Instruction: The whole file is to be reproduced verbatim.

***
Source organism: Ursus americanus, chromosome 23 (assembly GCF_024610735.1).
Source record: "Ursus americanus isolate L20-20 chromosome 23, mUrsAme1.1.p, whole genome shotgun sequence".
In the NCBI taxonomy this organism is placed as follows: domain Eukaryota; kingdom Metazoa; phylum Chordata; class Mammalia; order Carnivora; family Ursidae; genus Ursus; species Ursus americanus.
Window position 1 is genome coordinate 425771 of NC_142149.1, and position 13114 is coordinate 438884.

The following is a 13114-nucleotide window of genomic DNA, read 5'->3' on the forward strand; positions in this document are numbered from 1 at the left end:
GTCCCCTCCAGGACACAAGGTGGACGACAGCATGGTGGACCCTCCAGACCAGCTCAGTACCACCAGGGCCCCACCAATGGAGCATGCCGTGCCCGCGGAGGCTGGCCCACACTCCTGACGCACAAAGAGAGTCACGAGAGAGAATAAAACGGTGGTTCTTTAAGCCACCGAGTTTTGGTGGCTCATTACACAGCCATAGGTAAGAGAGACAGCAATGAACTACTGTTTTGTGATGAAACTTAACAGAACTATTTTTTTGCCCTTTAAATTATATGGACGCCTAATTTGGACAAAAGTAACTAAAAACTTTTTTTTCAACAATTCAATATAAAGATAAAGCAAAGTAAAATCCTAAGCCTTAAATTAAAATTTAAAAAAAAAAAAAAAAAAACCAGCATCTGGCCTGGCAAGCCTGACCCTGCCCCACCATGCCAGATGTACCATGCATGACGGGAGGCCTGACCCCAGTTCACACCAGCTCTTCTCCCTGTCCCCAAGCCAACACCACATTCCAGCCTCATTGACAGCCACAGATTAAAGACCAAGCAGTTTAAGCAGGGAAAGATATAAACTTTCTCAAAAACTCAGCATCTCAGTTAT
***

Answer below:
Source organism: Ursus americanus, chromosome 23 (assembly GCF_024610735.1).
Source record: "Ursus americanus isolate L20-20 chromosome 23, mUrsAme1.1.p, whole genome shotgun sequence".
In the NCBI taxonomy this organism is placed as follows: domain Eukaryota; kingdom Metazoa; phylum Chordata; class Mammalia; order Carnivora; family Ursidae; genus Ursus; species Ursus americanus.
Window position 1 is genome coordinate 425771 of NC_142149.1, and position 13114 is coordinate 438884.

The following is a 13114-nucleotide window of genomic DNA, read 5'->3' on the forward strand; positions in this document are numbered from 1 at the left end:
GTCCCCTCCAGGACACAAGGTGGACGACAGCATGGTGGACCCTCCAGACCAGCTCAGTACCACCAGGGCCCCACCAATGGAGCATGCCGTGCCCGCGGAGGCTGGCCCACACTCCTGACGCACAAAGAGAGTCACGAGAGAGAATAAAACGGTGGTTCTTTAAGCCACCGAGTTTTGGTGGCTCATTACACAGCCATAGGTAAGAGAGACAGCAATGAACTACTGTTTTGTGATGAAACTTAACAGAACTATTTTTTTGCCCTTTAAATTATATGGACGCCTAATTTGGACAAAAGTAACTAAAAACTTTTTTTTCAACAATTCAATATAAAGATAAAGCAAAGTAAAATCCTAAGCCTTAAATTAAAATTTAAAAAAAAAAAAAAAAAAACCAGCATCTGGCCTGGCAAGCCTGACCCTGCCCCACCATGCCAGATGTACCATGCATGACGGGAGGCCTGACCCCAGTTCACACCAGCTCTTCTCCCTGTCCCCAAGCCAACACCACATTCCAGCCTCATTGACAGCCACAGATTAAAGACCAAGCAGTTTAAGCAGGGAAAGATATAAACTTTCTCAAAAACTCAGCATCTCAGTTAT